Back in 1971, Rainer Werner Fassbinder met Douglas Sirk at the Munich Film Museum, where Fassbinder saw six of his German-born muse’s films. The directors quickly became friends and Sirk’s famous Hollywood melodramas, including All That Heaven Allows, Imitation of Life, and Written on the Wind, would forever change the way Fassbinder made films. It’s easy then to divide Fassbinder’s career into two distinct time periods: before The Merchant of Four Seasons and after The Merchant of Four Seasons. In a January 2003 interview with the Criterion Collection, 93-year-old German legend Brigitte Mira hailed Fassbinder’s “remarkable talent for mimicry.” But contrary to popular belief, Sirk’s influence on his young German upstart was more theoretical than aesthetic.
Though Fassbinder’s famous metaphor-laden exposés of heartless social ostracism were more cushiony post-The Merchant of Four Seasons, his directorial “touch” still remained very much the same. Fassbinder admired Sirk’s remarkable ability to encode social commentary in his mise-en-scène. Ali: Fear Eats the Soul, a loose extrapolation of Sirk’s All That Heaven Allows, remains Fassbinder’s most famous film, but because it unravels like a bittersweet post-industrial German fable, it’s also considerably less rigorous than any of Sirk’s famous melodramas. Throughout their careers, Fassbinder and Sirk were falsely accused of being pessimists. Master ironists, yes, but their goal was not to subject their characters to misery as much as it was to expose the social mechanisms reeking havoc on their characters.
In Ali: Fear Eats the Soul, a lonely cleaning lady, Emmi (Mira), falls in love and marries an Arab worker, Ali (El Hedi ben Salem), subsequently incurring the scorn of the separatist world around her. Fassbinder foreshadows Emmi’s dilemma from the start, when the woman walks into the bar where she meets Ali and the people inside seem frozen around her. Throughout the film, Fassbinder employs a series of remarkably simple framing devices to reinforce the isolation of his characters—from the harsh German culture, each other, and, ultimately, themselves. Doorways, windows and a sea of yellow chairs have a way of stranding Emmi and Ali away from the rest of humanity, just as Fassbinder’s dialogue deliriously—almost innocently—references their every step toward buying “a little piece of Heaven.”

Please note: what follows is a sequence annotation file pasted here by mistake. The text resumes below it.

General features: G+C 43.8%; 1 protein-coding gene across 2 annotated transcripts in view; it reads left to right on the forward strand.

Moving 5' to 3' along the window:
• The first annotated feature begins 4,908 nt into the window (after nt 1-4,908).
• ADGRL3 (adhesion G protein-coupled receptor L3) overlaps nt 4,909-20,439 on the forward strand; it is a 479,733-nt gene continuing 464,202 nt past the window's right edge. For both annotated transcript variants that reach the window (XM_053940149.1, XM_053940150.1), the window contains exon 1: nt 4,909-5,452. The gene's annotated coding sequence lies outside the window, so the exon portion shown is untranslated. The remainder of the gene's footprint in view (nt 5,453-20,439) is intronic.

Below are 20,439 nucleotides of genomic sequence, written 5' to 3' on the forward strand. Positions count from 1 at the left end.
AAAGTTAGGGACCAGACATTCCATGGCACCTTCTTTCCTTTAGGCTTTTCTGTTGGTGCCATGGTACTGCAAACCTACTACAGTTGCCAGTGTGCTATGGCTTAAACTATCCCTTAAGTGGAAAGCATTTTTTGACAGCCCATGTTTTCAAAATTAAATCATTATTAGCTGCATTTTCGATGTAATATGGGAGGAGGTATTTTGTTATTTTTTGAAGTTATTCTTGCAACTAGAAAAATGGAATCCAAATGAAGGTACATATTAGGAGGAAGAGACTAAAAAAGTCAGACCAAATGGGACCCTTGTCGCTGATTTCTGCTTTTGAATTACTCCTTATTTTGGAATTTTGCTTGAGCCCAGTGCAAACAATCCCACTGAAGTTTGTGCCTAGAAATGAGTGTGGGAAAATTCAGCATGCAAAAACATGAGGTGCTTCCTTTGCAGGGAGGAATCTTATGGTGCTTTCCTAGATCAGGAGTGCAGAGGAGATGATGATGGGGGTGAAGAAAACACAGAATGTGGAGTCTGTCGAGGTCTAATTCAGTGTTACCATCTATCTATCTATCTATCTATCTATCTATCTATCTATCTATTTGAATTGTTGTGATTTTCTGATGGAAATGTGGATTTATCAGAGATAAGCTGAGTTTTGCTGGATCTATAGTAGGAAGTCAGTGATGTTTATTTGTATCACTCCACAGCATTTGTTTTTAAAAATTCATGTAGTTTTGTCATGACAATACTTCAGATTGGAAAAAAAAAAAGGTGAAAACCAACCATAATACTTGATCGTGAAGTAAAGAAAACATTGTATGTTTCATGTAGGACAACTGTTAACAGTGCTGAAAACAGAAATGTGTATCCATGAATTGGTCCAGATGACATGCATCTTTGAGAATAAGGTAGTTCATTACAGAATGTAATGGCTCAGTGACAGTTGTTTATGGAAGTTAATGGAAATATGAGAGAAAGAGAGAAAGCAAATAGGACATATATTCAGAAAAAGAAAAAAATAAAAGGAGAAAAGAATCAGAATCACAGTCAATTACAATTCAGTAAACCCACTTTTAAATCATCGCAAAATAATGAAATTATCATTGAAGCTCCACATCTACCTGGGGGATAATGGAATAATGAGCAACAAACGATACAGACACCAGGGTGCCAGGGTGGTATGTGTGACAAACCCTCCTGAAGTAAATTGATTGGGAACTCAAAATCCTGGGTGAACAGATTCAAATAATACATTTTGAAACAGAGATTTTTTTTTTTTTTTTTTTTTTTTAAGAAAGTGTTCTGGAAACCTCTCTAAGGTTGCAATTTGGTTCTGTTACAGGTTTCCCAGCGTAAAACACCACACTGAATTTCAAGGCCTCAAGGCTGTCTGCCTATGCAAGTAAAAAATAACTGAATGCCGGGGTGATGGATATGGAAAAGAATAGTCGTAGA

The film’s original German title reads Angst essen Seele auf, which actually translates into English as Fear Eat Soul. Deliberately ungrammatical, the original title references both Ali’s limited German and his naïve innocence. Ali’s terse speaking matter is ripe with aphorisms (“Think much, cry much” and “Money spoils a friendship”), but it’s also another way for Fassbinder to evoke the suspended animation of his character’s lives. It’s this haunting stillness that makes Fassbinder’s facsimile of All That Heaven Allows a more minimalist expression of the similar cultural predicament explored in Sirk’s film. Or maybe it’s just a rawer interpretation, like the food Emmi orders at her honeymoon dinner when a waiter has her “on the rack” (about to indulge in a plateful of caviar, she is asked by the seemingly elite gentleman to choose between “raw” and “medium”).
The great irony of Ali: Fear Eats the Soul is that the film’s victimizers exhibit the very uncivilized behavior they see in Emmi’s marriage to Ali: They smash in television sets (a reference to All That Heaven Allows, though grittier considering the social milieu), engage in idle gossip, and hurl nasty accusations at the kind-hearted Emmi. The film’s famous sea-of-yellow-chairs sequence can be seen then as a rhetorical shift of sorts through which Fassbinder sees the push-pull effect of racism. Suddenly it’s as if Emmi’s tears have healed the world and the film’s racists are seemingly redeemed: Emmi’s son Bruno (Peter Gauhe), who may or may not have killed the family cat when he was younger, sends his mother a check for a new television, and Elli’s neighbors begin to ask for favors and commend her on her remarkable kindness.
Ali: Fear Eats the Soul ends on a more hopeful note than All That Heaven Allows, Imitation of Life, and even Todd Haynes’s Far from Heaven. Fassbinder recognizes that change—however sudden, surreal, or magical—is a natural part of progress. But is it really progress if a local shopkeeper makes nice with Emmi—despite the color of her husband’s face—because she doesn’t want to lose her business? Ali: Fear Eats the Soul‘s second half documents in part how the silent Ali is effected by his sudden social acceptance. The once evil neighbors who accused Emmi of bringing dirt into their building ogle the man’s big muscles, sending the fetishized “other” into the arms of a local bar owner. Ali: Fear Eats the Soul evokes the sliding-off effect of racism and though the ends on a romantic high-note, Fassbinder recognizes that there’s still much social work to be done.